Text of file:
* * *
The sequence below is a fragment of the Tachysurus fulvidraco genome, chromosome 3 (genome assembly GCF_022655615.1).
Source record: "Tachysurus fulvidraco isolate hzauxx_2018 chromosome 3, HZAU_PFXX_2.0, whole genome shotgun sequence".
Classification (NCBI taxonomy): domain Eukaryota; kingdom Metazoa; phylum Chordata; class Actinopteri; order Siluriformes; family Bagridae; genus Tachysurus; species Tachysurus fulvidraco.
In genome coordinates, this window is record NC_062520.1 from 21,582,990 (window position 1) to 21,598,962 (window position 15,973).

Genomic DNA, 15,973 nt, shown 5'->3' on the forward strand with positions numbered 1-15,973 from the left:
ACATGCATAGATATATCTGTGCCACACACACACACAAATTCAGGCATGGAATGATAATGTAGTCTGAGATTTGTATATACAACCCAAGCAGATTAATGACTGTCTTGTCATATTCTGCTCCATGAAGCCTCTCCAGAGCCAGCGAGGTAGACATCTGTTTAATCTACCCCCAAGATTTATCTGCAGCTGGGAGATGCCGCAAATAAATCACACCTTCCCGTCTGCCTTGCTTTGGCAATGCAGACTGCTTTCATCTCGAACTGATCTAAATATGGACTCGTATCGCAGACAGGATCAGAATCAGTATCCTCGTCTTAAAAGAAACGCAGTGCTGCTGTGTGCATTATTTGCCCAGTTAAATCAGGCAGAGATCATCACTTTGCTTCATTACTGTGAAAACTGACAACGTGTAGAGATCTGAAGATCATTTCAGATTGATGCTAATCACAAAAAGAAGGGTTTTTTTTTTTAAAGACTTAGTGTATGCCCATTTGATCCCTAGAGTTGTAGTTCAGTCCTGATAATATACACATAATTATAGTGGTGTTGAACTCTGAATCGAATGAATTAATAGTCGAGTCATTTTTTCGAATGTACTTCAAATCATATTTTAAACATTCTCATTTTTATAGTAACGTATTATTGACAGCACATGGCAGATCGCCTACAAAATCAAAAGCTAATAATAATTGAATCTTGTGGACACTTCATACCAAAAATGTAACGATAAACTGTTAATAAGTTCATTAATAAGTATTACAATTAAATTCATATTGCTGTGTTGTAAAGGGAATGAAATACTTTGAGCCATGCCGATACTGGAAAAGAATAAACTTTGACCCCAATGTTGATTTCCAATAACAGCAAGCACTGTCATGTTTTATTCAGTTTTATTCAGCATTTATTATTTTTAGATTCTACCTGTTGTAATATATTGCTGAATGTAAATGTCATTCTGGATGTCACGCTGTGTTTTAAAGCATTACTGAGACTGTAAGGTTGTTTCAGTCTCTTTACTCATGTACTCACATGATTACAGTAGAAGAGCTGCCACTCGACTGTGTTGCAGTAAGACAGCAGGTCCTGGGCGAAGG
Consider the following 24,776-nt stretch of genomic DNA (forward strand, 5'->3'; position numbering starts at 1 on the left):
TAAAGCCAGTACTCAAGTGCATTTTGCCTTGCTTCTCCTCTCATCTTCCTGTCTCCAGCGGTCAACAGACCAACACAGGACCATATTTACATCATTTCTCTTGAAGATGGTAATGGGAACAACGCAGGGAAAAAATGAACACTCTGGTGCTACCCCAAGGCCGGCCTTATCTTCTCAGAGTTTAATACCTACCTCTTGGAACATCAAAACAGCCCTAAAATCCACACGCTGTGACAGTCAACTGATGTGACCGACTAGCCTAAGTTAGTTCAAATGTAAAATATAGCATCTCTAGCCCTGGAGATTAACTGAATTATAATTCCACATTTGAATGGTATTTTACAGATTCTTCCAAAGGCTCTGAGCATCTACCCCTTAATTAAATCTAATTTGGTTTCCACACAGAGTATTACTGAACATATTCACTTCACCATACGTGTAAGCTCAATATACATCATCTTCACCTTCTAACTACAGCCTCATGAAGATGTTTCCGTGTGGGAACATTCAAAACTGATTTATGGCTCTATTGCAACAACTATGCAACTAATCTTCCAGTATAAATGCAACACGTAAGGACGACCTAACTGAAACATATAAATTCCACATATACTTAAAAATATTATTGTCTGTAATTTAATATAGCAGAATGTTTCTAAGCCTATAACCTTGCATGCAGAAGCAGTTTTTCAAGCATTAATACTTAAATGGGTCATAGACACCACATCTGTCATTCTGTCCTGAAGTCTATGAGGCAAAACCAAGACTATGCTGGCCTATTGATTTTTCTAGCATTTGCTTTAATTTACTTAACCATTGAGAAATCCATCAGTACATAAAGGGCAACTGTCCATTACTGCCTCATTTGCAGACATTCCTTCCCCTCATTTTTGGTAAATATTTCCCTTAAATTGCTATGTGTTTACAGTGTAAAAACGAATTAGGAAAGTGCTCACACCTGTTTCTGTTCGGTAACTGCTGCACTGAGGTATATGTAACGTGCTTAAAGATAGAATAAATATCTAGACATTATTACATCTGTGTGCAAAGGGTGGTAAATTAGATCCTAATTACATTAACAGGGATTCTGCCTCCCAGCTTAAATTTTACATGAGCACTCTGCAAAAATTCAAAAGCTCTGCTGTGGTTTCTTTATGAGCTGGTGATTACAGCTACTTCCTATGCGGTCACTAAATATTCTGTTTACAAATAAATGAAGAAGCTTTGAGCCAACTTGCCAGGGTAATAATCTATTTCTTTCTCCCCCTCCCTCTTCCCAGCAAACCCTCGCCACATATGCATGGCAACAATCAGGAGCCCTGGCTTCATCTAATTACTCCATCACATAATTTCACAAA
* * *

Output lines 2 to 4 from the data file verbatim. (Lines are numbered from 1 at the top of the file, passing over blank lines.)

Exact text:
Source record: "Tachysurus fulvidraco isolate hzauxx_2018 chromosome 3, HZAU_PFXX_2.0, whole genome shotgun sequence".
Classification (NCBI taxonomy): domain Eukaryota; kingdom Metazoa; phylum Chordata; class Actinopteri; order Siluriformes; family Bagridae; genus Tachysurus; species Tachysurus fulvidraco.
In genome coordinates, this window is record NC_062520.1 from 21,582,990 (window position 1) to 21,598,962 (window position 15,973).